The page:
There are 5 types of white cells found in circulating blood: eutrophils, eosinophils, basophils, monocytes, and lymphocytes.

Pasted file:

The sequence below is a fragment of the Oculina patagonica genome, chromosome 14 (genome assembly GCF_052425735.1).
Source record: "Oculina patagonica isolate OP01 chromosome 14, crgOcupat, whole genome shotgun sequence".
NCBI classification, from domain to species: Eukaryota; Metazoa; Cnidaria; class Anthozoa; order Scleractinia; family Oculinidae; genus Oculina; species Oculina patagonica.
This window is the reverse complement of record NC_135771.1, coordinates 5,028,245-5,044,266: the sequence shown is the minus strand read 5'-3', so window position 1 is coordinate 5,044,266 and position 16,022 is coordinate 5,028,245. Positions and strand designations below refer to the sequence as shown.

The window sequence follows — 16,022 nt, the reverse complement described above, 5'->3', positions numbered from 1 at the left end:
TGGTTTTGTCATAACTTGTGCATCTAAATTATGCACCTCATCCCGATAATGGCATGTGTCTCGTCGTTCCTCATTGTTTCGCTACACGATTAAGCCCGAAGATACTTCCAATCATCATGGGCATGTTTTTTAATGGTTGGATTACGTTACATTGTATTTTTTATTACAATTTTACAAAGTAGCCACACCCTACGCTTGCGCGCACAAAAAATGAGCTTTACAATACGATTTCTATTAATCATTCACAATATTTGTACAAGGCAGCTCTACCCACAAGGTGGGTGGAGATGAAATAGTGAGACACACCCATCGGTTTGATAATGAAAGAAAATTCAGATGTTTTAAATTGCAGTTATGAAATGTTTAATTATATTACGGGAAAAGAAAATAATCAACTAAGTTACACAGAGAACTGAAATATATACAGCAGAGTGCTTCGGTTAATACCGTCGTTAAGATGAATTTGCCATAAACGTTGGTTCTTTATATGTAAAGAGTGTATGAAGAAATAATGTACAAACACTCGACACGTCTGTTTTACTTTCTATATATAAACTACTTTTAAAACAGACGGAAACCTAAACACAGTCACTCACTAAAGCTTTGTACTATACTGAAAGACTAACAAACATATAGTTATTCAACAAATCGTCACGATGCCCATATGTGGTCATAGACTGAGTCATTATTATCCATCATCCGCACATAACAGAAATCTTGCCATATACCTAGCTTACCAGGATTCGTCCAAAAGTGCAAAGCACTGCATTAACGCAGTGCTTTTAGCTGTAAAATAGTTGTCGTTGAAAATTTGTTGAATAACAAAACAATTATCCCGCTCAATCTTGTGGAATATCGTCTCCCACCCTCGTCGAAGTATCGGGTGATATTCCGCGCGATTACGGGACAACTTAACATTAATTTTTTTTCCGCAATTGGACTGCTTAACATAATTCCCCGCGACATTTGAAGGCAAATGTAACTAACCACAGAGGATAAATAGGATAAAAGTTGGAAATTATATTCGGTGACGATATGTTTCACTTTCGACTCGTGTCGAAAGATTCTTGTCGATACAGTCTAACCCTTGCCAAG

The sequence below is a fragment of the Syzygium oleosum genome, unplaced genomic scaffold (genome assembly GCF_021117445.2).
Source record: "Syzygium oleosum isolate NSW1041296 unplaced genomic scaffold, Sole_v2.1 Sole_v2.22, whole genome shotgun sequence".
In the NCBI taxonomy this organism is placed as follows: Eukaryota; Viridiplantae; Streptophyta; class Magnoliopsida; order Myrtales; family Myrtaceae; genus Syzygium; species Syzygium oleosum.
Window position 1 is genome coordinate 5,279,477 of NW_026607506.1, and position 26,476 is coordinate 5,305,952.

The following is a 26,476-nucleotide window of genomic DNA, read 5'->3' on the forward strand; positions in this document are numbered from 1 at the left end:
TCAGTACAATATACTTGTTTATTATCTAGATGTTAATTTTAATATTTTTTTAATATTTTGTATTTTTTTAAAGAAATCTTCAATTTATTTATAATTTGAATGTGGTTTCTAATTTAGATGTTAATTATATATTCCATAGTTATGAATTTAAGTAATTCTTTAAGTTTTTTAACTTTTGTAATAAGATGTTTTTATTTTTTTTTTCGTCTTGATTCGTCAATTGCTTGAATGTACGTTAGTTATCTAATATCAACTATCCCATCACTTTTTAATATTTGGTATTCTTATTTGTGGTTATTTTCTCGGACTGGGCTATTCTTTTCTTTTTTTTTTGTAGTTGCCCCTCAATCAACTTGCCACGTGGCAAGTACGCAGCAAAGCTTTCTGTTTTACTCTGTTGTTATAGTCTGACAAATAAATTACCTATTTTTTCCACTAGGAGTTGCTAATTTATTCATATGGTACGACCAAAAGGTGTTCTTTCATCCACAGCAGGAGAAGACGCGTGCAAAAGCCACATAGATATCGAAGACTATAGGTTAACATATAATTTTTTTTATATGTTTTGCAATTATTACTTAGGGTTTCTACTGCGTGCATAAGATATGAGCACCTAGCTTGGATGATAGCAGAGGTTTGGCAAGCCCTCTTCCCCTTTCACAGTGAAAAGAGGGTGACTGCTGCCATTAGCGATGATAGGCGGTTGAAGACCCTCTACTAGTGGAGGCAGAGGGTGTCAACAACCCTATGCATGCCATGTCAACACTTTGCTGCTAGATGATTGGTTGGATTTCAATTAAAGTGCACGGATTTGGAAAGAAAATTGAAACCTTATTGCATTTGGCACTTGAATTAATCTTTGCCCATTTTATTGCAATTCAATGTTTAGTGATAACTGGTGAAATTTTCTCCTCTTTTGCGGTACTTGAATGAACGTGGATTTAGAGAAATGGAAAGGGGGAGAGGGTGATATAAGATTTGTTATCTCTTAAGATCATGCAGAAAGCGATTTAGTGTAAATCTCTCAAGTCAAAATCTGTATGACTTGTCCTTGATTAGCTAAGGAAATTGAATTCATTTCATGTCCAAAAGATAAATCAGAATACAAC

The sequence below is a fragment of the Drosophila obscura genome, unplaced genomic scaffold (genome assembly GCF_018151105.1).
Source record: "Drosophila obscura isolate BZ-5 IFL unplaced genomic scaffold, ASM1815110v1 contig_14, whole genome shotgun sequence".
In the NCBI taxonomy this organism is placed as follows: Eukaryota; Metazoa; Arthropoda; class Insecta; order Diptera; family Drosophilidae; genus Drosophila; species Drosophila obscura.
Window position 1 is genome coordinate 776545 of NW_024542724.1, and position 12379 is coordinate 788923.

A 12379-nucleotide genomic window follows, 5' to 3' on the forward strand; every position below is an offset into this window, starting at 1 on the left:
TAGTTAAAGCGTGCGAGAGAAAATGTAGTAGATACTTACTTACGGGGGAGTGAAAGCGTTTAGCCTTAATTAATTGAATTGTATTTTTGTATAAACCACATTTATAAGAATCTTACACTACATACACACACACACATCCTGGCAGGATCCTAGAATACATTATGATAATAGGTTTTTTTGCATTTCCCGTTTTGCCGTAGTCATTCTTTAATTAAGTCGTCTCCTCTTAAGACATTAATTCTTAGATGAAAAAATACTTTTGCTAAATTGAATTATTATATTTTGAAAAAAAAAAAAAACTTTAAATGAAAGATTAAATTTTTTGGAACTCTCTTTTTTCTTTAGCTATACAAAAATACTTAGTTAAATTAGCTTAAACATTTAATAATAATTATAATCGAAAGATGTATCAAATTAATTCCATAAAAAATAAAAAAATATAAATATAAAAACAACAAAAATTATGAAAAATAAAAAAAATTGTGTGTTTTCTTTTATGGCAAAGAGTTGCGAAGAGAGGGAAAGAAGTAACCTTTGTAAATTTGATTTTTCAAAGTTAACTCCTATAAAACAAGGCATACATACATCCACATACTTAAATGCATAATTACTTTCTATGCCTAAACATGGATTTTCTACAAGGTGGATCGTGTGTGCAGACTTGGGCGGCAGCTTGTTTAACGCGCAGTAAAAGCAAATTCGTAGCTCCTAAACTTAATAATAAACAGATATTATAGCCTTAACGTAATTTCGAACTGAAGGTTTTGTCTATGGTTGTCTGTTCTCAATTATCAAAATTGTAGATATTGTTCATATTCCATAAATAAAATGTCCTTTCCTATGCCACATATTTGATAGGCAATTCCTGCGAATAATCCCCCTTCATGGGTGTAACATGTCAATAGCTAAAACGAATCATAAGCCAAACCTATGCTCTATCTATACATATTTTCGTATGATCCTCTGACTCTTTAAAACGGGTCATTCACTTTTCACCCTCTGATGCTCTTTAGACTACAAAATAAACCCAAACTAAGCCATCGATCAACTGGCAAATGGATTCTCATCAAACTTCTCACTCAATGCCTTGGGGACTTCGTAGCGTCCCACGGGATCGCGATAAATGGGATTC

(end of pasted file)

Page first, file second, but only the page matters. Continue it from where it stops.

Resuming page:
These five can be divided into two groups, granulocytes (also known as polymorphonuclear leukeocytes) and mononuclear leukocytes. Neutrophils, eosinophils, and basophils are granulocytes, and have cytoplasm which has a grainy appearance and they have nuclei that are elongated and have several rounded portions called lobes. The lobed nuclei are the reason these cells are called polymorphonuclear; the lobes are connected only by thin threads, and so it almost looks like many nuclei instead of just one. Mononuclear leukocytes may have nuclei that are indented, but not so deeply divided that they appear to have multiple nuclei. Mononuclear leukocytes are also called "non-granulocytes." Each type of leukocyte, or white blood cell (WBC), has a function in supporting the immune system, and elevated numbers of WBCs in the blood can be one of the first indicators of leukemia.